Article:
Social Media faux-pas – Why Social Media Marketing is like Racing with Raw Eggs

Appealing to audiences with just the right message to convey the identity of your brand and its services/ products is a challenge. In addition to potentially making messages too boring or losing them completely through focussing on what the company desires (rather than delivering what customers want), there is always the risk of dropping the egg and alienating consumers through simple mistakes.

Here are a few major Social Media faux-pas companies should avoid.

Lost in Translation

International messages all too often get lost or seriously throw egg on your face if translations are done ‘on the cheap’. Using auto-translators or people who do not know the finer nuances of a language and its culture can cause serious upsets. Two excellent examples of mechanical translations not taking cultural context into consideration and subsequently causing companies to suffer include KFC and Parker Pens’ slogans.

KFC – Kentucky Fried Chicken’s famous ‘Finger-lickin’ good’ was, for its first Chinese franchise, translated into a statement threatening consumers with their fingers being eaten off. A frightening thought indeed.

Parker Pens – Parker’s statement that pens do not leak in pockets and therefore prevent embarrassment was translated rather carelessly into Spanish, informing potential customers that the lack of leakage meant pens would not make women pregnant. No patter of tiny pen-feet, then.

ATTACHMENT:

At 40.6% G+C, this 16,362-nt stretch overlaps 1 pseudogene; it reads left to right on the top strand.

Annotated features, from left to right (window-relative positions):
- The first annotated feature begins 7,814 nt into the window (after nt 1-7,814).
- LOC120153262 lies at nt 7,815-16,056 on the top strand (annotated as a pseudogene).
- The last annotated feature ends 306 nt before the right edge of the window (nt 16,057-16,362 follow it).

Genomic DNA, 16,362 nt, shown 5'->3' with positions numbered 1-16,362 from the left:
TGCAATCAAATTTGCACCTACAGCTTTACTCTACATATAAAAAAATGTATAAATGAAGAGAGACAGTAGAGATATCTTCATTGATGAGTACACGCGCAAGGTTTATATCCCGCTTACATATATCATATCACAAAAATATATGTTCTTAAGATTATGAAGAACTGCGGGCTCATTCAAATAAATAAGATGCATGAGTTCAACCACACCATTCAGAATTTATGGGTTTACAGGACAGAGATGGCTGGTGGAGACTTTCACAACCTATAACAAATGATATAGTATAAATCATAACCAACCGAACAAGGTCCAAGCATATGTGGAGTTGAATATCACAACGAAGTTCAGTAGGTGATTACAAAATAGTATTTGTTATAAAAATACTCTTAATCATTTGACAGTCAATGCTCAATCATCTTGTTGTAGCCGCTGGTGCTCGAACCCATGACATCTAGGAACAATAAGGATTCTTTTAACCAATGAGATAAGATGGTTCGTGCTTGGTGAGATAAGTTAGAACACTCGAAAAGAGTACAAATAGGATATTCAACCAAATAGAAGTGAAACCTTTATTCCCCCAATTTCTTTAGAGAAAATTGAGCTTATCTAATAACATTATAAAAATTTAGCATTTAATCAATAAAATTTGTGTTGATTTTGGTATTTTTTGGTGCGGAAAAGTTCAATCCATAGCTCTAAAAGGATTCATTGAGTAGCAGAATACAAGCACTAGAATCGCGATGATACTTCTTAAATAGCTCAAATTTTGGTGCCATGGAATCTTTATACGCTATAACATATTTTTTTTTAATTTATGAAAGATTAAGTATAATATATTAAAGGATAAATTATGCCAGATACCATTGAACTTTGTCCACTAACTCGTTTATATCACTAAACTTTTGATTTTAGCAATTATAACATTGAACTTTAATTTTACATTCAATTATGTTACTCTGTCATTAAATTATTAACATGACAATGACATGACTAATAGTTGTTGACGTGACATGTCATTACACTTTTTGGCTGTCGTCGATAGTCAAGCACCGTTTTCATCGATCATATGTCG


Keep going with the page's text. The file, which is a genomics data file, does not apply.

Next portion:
Losing Humanity

Forming connections with audiences through meaningful messages allows consumers to work out how/ why services/ products are of value to them. A global survey (Trust in Advertising; Nielsen) revealed that 46{1884f1fad642c0a335e320fbf36199da8501940de449f82beb0b1edf5c3b25f3} of participants responded better to messages related to real-life situations, while 47{1884f1fad642c0a335e320fbf36199da8501940de449f82beb0b1edf5c3b25f3} responded more enthusiastically to humorous messages. Care is, however, advised, as messages that appear thoughtless can seriously hurt your reputation.

AT&T’s tweet related to the 9/11 outrage, for example, was received exceptionally badly and deleted en-masse by consumers, as was KMart’s tweet sent to pay respect to the victims of a shooting incident in Newtown, Connecticut, which shamelessly (and supposedly accidentally) plugged #SMH, a promotional hashtag.

Carelessly using Features

Another way of losing respect is to shamelessly use Social Media features to plug services/ products. Comment and chat features, for instance, are meant to aid in building relationships, not for going on endlessly about your brand’s products. Automated responses are a real danger, as they can all too easily thank consumers for their support even after unpleasant comments, revealing insincerity and lack of attentiveness to what customers have to say.

As a Twitter campaign by McDonalds (#McDStories) clearly highlighted, hashtags can also go terribly wrong. In this instance, McD wanted consumers to share happy McDonalds’ tales/ nostalgic memories. Instead, consumers shared their most horrific, unfortunate experiences.

Another hashtag that really wasn’t thought out was the launch of Susan Boyle’s new album. ‘Susan Album Party’ produced an unexpected hashtag that Twitter users jumped on – for all the wrong reasons. #Susanalbumparty…. Say no more!


In short, if you want to bring your ‘eggs’ safely home, careful consideration of all your message’s aspects (who, what and how) is vi

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